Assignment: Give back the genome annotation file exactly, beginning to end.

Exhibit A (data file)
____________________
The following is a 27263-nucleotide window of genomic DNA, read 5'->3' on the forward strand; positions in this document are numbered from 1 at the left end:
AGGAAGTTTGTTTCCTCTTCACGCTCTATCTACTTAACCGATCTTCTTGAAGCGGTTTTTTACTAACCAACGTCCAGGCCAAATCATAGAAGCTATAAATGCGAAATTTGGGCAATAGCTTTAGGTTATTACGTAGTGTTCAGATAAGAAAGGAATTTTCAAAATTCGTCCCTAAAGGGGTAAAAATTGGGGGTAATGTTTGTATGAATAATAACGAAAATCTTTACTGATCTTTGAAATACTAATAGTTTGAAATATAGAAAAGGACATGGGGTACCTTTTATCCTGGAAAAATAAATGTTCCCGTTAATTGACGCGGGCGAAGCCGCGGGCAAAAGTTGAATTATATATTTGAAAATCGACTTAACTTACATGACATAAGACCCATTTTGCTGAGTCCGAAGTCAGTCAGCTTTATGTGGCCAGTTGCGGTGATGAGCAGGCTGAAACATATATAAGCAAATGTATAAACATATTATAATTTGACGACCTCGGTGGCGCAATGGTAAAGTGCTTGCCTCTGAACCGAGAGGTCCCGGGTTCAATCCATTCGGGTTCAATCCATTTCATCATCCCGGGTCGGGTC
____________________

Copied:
The following is a 27263-nucleotide window of genomic DNA, read 5'->3' on the forward strand; positions in this document are numbered from 1 at the left end:
AGGAAGTTTGTTTCCTCTTCACGCTCTATCTACTTAACCGATCTTCTTGAAGCGGTTTTTTACTAACCAACGTCCAGGCCAAATCATAGAAGCTATAAATGCGAAATTTGGGCAATAGCTTTAGGTTATTACGTAGTGTTCAGATAAGAAAGGAATTTTCAAAATTCGTCCCTAAAGGGGTAAAAATTGGGGGTAATGTTTGTATGAATAATAACGAAAATCTTTACTGATCTTTGAAATACTAATAGTTTGAAATATAGAAAAGGACATGGGGTACCTTTTATCCTGGAAAAATAAATGTTCCCGTTAATTGACGCGGGCGAAGCCGCGGGCAAAAGTTGAATTATATATTTGAAAATCGACTTAACTTACATGACATAAGACCCATTTTGCTGAGTCCGAAGTCAGTCAGCTTTATGTGGCCAGTTGCGGTGATGAGCAGGCTGAAACATATATAAGCAAATGTATAAACATATTATAATTTGACGACCTCGGTGGCGCAATGGTAAAGTGCTTGCCTCTGAACCGAGAGGTCCCGGGTTCAATCCATTCGGGTTCAATCCATTTCATCATCCCGGGTCGGGTC